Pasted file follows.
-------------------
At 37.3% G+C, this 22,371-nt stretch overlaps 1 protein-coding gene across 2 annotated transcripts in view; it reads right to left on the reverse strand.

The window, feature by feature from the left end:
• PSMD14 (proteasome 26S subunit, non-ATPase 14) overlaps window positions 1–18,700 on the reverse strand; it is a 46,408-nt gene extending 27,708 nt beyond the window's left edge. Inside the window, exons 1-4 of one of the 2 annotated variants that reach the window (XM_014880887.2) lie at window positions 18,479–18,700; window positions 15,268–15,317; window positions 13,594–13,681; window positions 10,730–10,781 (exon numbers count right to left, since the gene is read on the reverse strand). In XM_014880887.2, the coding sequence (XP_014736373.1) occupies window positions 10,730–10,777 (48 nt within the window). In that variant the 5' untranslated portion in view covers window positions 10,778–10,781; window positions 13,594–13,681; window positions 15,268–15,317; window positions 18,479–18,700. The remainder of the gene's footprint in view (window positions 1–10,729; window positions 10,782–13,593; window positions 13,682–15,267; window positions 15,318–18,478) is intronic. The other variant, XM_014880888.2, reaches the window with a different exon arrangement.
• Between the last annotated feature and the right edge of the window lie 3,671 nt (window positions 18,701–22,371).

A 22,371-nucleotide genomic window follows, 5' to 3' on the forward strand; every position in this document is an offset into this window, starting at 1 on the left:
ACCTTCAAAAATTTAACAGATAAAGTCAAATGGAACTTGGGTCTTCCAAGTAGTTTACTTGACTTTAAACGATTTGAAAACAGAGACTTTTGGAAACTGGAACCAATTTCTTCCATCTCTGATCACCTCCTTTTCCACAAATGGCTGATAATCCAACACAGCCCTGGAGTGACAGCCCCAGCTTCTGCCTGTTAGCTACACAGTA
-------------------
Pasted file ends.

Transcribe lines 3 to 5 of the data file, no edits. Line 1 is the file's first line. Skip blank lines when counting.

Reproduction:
• PSMD14 (proteasome 26S subunit, non-ATPase 14) overlaps window positions 1–18,700 on the reverse strand; it is a 46,408-nt gene extending 27,708 nt beyond the window's left edge. Inside the window, exons 1-4 of one of the 2 annotated variants that reach the window (XM_014880887.2) lie at window positions 18,479–18,700; window positions 15,268–15,317; window positions 13,594–13,681; window positions 10,730–10,781 (exon numbers count right to left, since the gene is read on the reverse strand). In XM_014880887.2, the coding sequence (XP_014736373.1) occupies window positions 10,730–10,777 (48 nt within the window). In that variant the 5' untranslated portion in view covers window positions 10,778–10,781; window positions 13,594–13,681; window positions 15,268–15,317; window positions 18,479–18,700. The remainder of the gene's footprint in view (window positions 1–10,729; window positions 10,782–13,593; window positions 13,682–15,267; window positions 15,318–18,478) is intronic. The other variant, XM_014880888.2, reaches the window with a different exon arrangement.
• Between the last annotated feature and the right edge of the window lie 3,671 nt (window positions 18,701–22,371).

A 22,371-nucleotide genomic window follows, 5' to 3' on the forward strand; every position in this document is an offset into this window, starting at 1 on the left: